Years of Potential Life Lost by Race and Socioeconomic Status
Finger Lakes Region, 2014-2016
The health impacts of combined race- and poverty-driven inequities lead to particularly poor health outcomes for the Black population. Racial discrimination undermines health even when incomes increase. Regardless of their socioeconomic status or ZIP code, Black residents in the Finger Lakes region experience a disproportionate rate of premature mortality compared to their White peers. The premature mortality (YPLL) rate for Blacks is on average 29% higher than their White peers living in areas with the same SES level.
This data visualization is part of Overloaded: The Heavy Toll of Poverty on Our Region's Health Report.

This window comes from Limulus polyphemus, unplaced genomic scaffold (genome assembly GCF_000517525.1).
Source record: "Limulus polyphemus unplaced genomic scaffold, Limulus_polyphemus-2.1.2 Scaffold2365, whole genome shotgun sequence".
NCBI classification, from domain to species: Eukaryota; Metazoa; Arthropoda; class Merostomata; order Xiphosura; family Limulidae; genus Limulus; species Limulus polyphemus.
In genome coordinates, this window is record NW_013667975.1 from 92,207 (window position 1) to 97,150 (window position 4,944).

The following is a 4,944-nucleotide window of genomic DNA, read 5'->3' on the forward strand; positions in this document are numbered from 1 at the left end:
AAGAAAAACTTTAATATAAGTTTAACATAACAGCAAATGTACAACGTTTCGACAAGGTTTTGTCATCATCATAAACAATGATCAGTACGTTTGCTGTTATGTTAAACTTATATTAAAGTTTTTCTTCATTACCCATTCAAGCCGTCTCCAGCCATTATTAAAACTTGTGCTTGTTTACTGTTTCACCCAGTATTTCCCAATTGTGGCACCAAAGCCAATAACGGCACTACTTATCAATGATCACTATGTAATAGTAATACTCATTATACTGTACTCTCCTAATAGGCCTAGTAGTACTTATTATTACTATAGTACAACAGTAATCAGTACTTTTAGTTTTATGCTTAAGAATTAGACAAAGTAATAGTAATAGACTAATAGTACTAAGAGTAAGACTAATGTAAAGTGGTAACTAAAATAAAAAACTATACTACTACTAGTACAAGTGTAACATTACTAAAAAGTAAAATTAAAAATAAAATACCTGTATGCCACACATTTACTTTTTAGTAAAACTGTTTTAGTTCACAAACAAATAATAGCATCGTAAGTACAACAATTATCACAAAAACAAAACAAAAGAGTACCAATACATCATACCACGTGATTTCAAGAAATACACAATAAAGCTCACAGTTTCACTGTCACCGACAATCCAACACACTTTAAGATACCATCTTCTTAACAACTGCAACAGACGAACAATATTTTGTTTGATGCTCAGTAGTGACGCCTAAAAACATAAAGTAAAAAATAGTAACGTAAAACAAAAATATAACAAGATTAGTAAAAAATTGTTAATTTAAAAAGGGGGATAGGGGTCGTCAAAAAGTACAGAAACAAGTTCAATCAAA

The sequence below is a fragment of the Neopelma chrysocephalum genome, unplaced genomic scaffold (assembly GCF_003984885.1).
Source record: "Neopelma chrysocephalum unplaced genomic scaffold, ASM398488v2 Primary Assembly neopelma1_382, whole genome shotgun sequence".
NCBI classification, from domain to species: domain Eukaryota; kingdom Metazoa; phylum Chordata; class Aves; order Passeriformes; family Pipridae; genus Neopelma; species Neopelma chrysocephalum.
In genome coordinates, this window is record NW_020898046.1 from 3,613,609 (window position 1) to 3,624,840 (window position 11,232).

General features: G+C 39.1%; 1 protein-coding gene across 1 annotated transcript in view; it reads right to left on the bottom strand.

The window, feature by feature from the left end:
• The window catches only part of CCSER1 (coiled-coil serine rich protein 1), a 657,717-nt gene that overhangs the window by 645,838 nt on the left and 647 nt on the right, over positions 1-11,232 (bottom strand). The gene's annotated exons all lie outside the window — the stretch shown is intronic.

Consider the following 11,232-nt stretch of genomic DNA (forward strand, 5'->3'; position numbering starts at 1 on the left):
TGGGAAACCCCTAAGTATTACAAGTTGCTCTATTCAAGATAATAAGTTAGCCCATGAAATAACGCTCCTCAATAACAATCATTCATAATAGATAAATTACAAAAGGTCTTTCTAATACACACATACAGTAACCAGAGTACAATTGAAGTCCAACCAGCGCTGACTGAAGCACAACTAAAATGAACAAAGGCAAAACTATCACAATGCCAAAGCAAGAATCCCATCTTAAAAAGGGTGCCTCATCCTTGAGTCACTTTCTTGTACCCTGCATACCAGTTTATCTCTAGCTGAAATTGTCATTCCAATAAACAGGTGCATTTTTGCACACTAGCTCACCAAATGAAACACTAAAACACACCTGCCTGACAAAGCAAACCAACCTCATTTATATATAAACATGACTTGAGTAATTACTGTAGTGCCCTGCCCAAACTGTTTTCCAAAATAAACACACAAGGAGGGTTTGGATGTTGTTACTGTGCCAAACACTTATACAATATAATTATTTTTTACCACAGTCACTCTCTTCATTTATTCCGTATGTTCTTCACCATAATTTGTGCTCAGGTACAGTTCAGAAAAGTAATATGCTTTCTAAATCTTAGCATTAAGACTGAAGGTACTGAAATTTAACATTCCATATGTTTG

Methodology note: The SES index ranking was developed by Common Ground Health and calculated using a variety of socioeconomic indicators from the American Community Survey including average income, poverty rates, education levels, housing value, and homeownership. Each ZIP code is assigned a socioeconomic (SES) index ranking from 1 to 5. The lower SES ZIP codes tend to have lower average income, higher poverty rates, lower prevalence of college degrees, etc.
Methodology note: Years of potential life lost (YPLL) is a widely used measure to assess the rate of premature mortality. YPLL places a larger weight on the deaths of younger people, in contrast with overall mortality statistics which are dominated by deaths of the elderly. The YPLL rates in Common Ground Health analyses are derived using 75 years as the baseline. A death at age 65 has YPLL of 10, where as a death at age 35 has a YPLL of 40. The rates are calculated per 100,000 population and are age-sex adjusted to account for differences in population distribution.
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